What is Vigilante Justice?
When someone goes outside the law to mete out a punishment for a crime, this is termed vigilante justice. The people involved in this type of justice are not qualified members of the judicial community, and they may break the law in the course of pursuing “justice.” People engage in this activity for a wide variety of reasons, ranging from perceived inactivity on the part of law enforcement to personal experiences, and many nations have very strict laws about vigilantism.
It is important to distinguish between vigilante justice and organized civilian crime fighting organizations. A Neighborhood Watch Association, for example, is not engaging in vigilantism, because the members are merely keeping an eye out for crime and reporting it to the appropriate authorities. By contrast, an angry mob which harasses someone suspected of molesting children is engaging in vigilantism, because it is making assumptions about the perpetrator of a crime, and going outside the legal system.
While some people defend vigilante justice, arguing that vigilantes step forward when the legal system is unable or unwilling to do its duty, this practice is highly questionable, and it has very sinister roots. It has been carried out for centuries, but it gained a great deal of momentum in the United States in 1800s with “Vigilance Committees,” which ostensibly fought crime, but actually persecuted immigrants and blacks. These committees attributed any form of crime to their minority of choice, conducting public lynchings and other forms of punishment in an attempt to frighten members of that minority out of town. In the American West, vigilante justice was also used as a tool to dispatch rivals, and anyone who owned substantial land or mineral claims was at risk of being executed by a vigilante mob under the direction of an acquisitive enemy.
The key problem with vigilante justice is that it lacks the organization of the bona fide legal system. While the wheels of justice can sometimes spin slowly, the legal system has a variety of measures in place which are designed to accurately identify criminals. Providing suspected criminals with a fair trial and an appropriate sentence is viewed as an important part of living in a civilized society, not least because it ensures that the right person is taken off the street.
In addition to lacking the protections of the legal system, vigilante justice often involves breaking the law. Humiliating, harassing, and killing people suspected of crimes is illegal, even if the suspect turns out to be the culprit. Members of a vengeance mob bent on vigilantism may also have personal connections with the crime, removing the element of neutrality from the case and making it difficult to separate personal emotions from genuine concerns about safety.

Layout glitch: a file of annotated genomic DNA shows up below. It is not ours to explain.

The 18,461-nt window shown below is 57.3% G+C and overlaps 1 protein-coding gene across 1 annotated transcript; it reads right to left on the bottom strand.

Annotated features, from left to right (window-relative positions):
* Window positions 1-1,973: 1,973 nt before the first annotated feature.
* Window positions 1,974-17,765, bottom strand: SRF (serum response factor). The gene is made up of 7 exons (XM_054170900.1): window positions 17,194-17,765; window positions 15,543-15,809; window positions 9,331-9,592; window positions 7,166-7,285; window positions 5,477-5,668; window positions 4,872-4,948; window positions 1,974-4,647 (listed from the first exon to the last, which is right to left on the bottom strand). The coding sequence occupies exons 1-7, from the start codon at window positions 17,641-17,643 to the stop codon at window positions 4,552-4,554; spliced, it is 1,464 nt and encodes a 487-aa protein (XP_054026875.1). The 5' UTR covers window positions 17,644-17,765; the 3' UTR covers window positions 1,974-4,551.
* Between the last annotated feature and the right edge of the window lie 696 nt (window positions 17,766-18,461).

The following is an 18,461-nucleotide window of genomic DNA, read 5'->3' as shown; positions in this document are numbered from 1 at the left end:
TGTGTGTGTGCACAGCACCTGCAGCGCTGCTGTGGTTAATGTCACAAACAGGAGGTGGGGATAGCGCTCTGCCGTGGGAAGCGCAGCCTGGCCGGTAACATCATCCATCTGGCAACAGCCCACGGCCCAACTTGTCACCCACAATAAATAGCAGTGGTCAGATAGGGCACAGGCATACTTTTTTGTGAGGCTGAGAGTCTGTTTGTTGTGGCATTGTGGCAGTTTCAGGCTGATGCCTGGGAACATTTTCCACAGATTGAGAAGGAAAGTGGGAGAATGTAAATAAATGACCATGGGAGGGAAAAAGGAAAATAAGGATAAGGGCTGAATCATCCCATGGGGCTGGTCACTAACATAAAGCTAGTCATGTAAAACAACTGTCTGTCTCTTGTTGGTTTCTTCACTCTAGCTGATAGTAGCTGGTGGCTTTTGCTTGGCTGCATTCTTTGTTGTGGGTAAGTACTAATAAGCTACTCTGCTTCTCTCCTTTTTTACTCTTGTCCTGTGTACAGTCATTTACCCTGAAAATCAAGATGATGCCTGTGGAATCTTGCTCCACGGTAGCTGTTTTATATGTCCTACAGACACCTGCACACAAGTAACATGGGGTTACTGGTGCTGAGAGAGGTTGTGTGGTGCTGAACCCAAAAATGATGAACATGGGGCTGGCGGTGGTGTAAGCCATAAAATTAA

What about those people who trust someone to make repairs on their cars, home, barns or other inanimate objects and a bum job is done on the repair. If you take them to small claims court the only thing the court can do if the defendant is found to be guilty is order him to make restitution. They can't make him pay back the money spent. What recourse do they have now? Frontier justice is all I see.
@cellmania: I’m pretty sure I know the case you are talking about. I will not disclose names in order to respect the family’s privacy.
A nine year-old girl had apparently been raped by her uncle. She never told anyone because he threatened her. After five years, she finally told her mother. The mother got in her car and drove to the uncle’s place of business. She called him into the parking lot and confronted him. He did not deny the allegations. Instead, he allegedly said, “What are you going to do about it?”
According to court transcripts, the mother admitted shooting him five times, reloading her gun and shot five more times, killing the supposed perpetrator. She then drove to the police department and turned in her gun. She advised them there had been a shooting.
At her first trial, she was acquitted of first-degree murder. People called it vigilante justice. She was then charged with second-degree murder but was only found guilty of voluntary manslaughter. She was sentenced to four years in prison. It was reduced, by appeal, to six months. I think she only served two months, however.
Does anyone remember hearing about a case back in 2002 or 2003 about a woman that killed her daughter’s rapist? I think it might have been in Knoxville, Tennessee. I tried to follow the story but I do not know how it turned out. I would love to find out about it if anyone has any information about it.
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